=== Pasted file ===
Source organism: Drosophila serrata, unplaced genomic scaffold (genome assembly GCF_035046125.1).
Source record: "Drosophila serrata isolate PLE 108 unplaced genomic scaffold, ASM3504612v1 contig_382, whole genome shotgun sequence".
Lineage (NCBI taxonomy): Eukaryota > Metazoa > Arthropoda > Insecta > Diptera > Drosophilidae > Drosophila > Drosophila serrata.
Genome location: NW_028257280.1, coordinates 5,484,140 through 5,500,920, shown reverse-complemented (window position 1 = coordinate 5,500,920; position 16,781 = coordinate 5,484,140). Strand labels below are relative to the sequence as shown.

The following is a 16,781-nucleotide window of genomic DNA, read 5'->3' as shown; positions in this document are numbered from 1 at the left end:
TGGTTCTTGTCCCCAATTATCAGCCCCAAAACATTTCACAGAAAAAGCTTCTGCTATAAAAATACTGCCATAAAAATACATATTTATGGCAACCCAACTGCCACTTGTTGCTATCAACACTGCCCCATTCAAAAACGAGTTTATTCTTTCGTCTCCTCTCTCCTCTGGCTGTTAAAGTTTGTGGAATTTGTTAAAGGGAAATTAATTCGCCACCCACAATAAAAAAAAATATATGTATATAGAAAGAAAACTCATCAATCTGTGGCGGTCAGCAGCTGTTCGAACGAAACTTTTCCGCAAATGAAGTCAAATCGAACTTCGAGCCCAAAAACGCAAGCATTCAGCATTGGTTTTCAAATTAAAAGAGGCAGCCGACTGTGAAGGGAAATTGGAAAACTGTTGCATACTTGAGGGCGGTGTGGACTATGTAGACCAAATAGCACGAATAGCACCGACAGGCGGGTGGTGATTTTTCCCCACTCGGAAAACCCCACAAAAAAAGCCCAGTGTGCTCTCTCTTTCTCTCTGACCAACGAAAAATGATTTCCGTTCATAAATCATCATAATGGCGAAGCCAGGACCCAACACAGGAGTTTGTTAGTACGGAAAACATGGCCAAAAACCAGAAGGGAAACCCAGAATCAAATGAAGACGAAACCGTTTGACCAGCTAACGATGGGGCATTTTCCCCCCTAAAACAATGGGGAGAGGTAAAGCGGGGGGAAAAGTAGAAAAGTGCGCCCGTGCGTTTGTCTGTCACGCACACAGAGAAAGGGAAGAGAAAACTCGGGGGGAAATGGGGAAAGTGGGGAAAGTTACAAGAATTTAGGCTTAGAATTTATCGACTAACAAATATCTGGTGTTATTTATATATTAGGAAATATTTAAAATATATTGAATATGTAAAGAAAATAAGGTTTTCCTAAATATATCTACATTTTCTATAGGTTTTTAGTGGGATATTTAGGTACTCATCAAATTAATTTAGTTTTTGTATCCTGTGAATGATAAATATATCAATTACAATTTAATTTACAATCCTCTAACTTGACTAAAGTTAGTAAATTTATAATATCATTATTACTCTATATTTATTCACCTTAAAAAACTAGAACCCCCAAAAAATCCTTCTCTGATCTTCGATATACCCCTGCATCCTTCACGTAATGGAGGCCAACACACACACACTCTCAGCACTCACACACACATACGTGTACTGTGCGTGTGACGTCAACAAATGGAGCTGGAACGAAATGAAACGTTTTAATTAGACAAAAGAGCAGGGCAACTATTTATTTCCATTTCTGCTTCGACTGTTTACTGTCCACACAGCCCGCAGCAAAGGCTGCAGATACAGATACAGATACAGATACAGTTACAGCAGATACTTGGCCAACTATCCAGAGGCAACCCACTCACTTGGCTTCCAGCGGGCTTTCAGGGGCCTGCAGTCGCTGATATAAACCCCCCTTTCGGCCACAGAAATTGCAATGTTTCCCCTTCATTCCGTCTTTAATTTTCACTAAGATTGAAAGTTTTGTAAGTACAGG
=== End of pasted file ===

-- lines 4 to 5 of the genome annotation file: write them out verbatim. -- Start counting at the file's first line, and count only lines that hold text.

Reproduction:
Genome location: NW_028257280.1, coordinates 5,484,140 through 5,500,920, shown reverse-complemented (window position 1 = coordinate 5,500,920; position 16,781 = coordinate 5,484,140). Strand labels below are relative to the sequence as shown.

The following is a 16,781-nucleotide window of genomic DNA, read 5'->3' as shown; positions in this document are numbered from 1 at the left end: